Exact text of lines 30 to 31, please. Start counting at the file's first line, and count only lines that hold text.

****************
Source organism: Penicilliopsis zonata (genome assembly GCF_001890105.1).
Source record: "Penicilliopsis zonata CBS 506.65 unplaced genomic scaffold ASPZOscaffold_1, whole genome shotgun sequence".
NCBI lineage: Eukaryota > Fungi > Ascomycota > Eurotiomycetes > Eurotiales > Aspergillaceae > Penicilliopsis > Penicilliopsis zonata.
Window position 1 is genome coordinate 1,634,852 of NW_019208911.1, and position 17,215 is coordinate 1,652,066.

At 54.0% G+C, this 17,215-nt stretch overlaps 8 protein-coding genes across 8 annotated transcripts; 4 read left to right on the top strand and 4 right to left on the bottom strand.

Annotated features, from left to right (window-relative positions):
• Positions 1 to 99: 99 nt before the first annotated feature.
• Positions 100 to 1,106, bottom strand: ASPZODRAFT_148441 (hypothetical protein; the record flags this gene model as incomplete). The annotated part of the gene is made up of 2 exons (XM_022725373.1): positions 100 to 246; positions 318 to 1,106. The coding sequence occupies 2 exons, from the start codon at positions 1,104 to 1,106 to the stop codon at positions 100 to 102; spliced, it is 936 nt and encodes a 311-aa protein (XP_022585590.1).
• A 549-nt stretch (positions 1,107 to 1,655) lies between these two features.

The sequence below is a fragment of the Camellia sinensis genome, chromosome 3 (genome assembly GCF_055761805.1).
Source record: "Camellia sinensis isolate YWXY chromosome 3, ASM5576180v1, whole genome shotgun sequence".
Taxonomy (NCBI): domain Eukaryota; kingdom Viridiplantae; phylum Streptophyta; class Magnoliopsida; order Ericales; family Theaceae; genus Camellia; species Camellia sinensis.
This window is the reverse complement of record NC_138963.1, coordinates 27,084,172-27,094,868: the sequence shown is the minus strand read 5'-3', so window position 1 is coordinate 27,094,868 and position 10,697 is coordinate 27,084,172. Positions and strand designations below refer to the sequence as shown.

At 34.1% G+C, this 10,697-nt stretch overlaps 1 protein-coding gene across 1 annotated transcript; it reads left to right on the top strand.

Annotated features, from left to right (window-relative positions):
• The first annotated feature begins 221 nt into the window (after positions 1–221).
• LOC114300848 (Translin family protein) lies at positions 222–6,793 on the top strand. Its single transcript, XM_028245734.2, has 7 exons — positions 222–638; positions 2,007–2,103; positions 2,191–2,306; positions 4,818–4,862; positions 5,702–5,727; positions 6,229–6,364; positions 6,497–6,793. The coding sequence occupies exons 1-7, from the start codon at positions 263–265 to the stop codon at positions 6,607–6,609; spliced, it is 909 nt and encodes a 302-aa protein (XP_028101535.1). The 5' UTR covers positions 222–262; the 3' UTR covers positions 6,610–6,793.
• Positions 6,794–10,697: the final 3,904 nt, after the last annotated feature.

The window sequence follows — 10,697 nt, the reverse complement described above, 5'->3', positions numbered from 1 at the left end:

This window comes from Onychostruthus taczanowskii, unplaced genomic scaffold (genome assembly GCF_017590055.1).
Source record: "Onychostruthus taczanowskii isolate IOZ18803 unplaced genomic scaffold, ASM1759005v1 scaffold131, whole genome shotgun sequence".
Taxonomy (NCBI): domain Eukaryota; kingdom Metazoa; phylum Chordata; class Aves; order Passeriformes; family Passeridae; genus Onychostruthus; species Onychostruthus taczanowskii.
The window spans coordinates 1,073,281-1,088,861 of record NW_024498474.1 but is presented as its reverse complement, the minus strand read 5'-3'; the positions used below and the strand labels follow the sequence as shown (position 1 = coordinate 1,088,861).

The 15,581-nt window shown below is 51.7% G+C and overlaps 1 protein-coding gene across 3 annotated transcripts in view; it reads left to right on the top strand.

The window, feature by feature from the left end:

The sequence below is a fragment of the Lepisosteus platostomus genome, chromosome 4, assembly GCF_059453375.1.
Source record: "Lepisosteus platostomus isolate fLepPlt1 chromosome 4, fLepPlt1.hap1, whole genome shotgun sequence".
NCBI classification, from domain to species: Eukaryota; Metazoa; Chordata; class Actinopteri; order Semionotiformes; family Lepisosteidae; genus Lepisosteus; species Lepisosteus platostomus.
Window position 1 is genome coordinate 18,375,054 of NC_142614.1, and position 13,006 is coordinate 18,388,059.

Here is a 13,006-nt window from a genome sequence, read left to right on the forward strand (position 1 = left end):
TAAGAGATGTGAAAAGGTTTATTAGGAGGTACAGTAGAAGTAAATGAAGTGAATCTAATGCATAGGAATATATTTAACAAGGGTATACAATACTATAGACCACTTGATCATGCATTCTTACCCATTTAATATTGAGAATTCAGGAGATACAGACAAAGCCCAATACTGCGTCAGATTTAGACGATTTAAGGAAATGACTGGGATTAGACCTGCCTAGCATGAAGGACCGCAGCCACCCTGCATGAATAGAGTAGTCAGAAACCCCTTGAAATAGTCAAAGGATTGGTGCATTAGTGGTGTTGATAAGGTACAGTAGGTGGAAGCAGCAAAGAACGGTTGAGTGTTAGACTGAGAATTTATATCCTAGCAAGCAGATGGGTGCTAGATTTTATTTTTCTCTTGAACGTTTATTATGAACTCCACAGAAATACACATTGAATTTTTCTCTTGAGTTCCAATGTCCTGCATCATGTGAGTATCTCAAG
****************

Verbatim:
Here is a 13,006-nt window from a genome sequence, read left to right on the forward strand (position 1 = left end):
TAAGAGATGTGAAAAGGTTTATTAGGAGGTACAGTAGAAGTAAATGAAGTGAATCTAATGCATAGGAATATATTTAACAAGGGTATACAATACTATAGACCACTTGATCATGCATTCTTACCCATTTAATATTGAGAATTCAGGAGATACAGACAAAGCCCAATACTGCGTCAGATTTAGACGATTTAAGGAAATGACTGGGATTAGACCTGCCTAGCATGAAGGACCGCAGCCACCCTGCATGAATAGAGTAGTCAGAAACCCCTTGAAATAGTCAAAGGATTGGTGCATTAGTGGTGTTGATAAGGTACAGTAGGTGGAAGCAGCAAAGAACGGTTGAGTGTTAGACTGAGAATTTATATCCTAGCAAGCAGATGGGTGCTAGATTTTATTTTTCTCTTGAACGTTTATTATGAACTCCACAGAAATACACATTGAATTTTTCTCTTGAGTTCCAATGTCCTGCATCATGTGAGTATCTCAAG